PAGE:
Cotton crop can hold off on that drink
The idea that cotton plants are large water consumers has largely been relegated to a myth, but irrigated cotton still displays greater yield than dryland cotton — even with deficit irrigation, when it is done on time.
Jim Bordovsky, an agricultural engineer and senior research scientist at the Texas AgriLife Research and Extension Center at Halfway, is trying to pinpoint that time period. Applying a variety of irrigation rates during three different growth periods, he is finding that irrigation at the beginning of the season may not be as efficient as later applications.
“We are getting supplemental irrigation water from the Ogallala Aquifer, which is not being recharged at the rate it is being used, so pumping capacity declines from one year to the next as well as over the growing season,” he says. “Because the ability to deliver water is becoming more difficult, the question becomes: When do we apply available units of water during the growing season to get the most value out of these units of water?”
• Texas research shows later watering can help cotton yields.
• Timing of deficit irrigation is critical to crop vigor.
• Research holds key to production in an ongoing drought.
Using university land, the research project is supported by the USDA Agricultural Research Service Ogallala Initiative and the Texas State Support Committee of Cotton Inc. The research fields were divided into plots receiving a different individual irrigation treatment throughout the season, based on water-holding capacities determined by pre-planting soil samples.
The samples were recorded into a computer, which was used to create a detailed irrigation map of the plots. Those maps were uploaded into a pivot irrigation system modified to vary the applications according to the treatments.
The treatments fell between two extremes. Plots on one end received no supplemental irrigation during the growing season, while plots in the other extreme were treated with a quarter-inch per day in three growth periods, the highest capacity of all treatments. There were 25 other treatments with varying combinations of treatments and growth periods.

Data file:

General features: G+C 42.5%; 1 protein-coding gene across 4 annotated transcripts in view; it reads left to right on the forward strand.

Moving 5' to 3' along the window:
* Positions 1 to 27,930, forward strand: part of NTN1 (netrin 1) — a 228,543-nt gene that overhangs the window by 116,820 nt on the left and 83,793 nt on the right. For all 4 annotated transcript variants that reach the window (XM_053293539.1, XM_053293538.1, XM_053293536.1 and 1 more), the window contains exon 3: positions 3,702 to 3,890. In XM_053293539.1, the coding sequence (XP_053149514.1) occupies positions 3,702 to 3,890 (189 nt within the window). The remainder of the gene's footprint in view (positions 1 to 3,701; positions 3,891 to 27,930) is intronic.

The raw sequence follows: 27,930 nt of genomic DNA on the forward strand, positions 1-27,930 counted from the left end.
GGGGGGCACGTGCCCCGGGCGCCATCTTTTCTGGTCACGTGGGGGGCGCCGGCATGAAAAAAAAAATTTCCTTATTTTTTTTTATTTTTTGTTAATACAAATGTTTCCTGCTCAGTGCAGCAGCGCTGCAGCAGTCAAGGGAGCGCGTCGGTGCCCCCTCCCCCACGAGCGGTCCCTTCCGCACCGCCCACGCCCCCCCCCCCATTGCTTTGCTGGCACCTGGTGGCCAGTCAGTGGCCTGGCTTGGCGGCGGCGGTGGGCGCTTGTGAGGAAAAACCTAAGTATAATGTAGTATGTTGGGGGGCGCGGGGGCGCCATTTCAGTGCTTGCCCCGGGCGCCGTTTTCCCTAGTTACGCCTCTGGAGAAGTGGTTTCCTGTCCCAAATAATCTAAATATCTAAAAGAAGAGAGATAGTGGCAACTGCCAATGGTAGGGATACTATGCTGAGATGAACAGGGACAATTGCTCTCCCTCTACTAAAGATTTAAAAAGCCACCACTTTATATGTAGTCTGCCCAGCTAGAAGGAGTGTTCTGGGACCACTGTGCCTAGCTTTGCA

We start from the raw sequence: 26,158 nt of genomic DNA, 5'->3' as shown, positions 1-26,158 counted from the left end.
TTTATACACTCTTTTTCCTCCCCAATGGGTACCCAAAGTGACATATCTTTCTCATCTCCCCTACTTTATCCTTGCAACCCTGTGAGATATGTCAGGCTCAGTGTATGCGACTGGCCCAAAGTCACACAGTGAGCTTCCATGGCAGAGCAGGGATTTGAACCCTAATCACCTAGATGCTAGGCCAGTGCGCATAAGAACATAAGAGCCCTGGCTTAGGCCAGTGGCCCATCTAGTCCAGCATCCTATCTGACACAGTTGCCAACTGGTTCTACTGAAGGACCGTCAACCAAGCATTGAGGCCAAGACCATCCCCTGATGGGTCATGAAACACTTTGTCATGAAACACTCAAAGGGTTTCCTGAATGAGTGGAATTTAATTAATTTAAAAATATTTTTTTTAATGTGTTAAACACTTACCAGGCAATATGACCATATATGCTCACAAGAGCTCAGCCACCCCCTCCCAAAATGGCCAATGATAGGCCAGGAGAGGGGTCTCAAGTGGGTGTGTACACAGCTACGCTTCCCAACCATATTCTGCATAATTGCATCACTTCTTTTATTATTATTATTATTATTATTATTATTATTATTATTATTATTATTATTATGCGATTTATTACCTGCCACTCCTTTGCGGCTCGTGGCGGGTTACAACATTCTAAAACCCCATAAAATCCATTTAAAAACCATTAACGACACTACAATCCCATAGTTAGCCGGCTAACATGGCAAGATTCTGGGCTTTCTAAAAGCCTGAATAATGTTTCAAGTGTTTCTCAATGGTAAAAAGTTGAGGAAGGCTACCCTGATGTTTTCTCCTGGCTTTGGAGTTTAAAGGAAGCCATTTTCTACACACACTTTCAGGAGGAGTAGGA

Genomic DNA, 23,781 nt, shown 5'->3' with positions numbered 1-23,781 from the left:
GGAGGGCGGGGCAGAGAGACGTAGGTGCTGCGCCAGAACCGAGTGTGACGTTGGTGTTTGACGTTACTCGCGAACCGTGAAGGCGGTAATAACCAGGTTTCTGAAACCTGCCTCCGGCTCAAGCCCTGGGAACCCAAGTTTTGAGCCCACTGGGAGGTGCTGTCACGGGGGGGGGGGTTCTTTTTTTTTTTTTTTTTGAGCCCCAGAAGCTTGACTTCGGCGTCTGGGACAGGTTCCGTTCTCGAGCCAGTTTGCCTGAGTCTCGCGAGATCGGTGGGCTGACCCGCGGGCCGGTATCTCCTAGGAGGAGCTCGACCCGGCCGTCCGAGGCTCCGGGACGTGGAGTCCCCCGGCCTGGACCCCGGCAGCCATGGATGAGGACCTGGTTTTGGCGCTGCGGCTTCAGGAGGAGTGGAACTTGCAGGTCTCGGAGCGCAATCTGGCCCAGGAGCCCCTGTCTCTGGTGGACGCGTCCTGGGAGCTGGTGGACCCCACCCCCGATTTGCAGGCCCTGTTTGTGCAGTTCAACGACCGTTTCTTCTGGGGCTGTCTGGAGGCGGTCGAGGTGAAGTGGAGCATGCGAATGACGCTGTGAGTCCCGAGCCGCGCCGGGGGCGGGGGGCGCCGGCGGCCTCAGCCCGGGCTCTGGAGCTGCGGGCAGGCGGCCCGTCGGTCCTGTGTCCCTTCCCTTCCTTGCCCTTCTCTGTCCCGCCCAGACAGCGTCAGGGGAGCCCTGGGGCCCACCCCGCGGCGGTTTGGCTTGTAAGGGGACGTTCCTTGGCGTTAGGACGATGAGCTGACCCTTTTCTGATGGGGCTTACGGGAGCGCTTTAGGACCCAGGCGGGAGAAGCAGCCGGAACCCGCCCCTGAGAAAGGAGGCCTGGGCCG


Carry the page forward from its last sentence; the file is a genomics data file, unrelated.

The first growth period lasted from planting through first bloom, or up to 950 heat units. The second began at the end of the first period up to 1,300 to 1,400 heat units, when the cotton is blooming heavily. The third application was boll maturation.
After two seasons, Bordovsky found later applications were much more critical to yield than earlier applications. “The water applied during the first part of the growing season resulted in lower irrigation productivity than water [applied] at the middle and end of the growing season,” he says. “Water applied at the end of the season resulted in the highest water productivity and yield.”
The 2010 and 2011 growing seasons were vastly different due to the higher-than-average precipitation in 2010 and a severe drought in 2011.
“We had two weather extremes, and anyone looking at the results should understand the limitations [of the results],” he notes.
Even so, the results still seem to indicate irrigation water applied to cotton at the end of the growing season is the most important.
More research to come
Bordovsky plans to continue the research through at least the next few seasons to provide growers with the best treatment sequence. It is especially timely in the face of a severe drought in Oklahoma and Texas, as well as the Southeast droughts, which are likely to continue at least through the next season.
“If growers have a way to save water and money through pinpointing the plant’s ability to optimize water usage, they could protect groundwater supplies and salvage at least part the crop in severe droughts.
“Either water policies will set irrigation volumes, or the ability to pump water from our wells will be limiting, so trying to find the most effective time to apply limited irrigation is important,” says Bordovsky.
Brazil writes from Carnegie, Okla.
This article published in the February, 2012 edition of IRRIGATION EXTRA.
All rights reserved. Copyright Farm Progress Cos. 2012.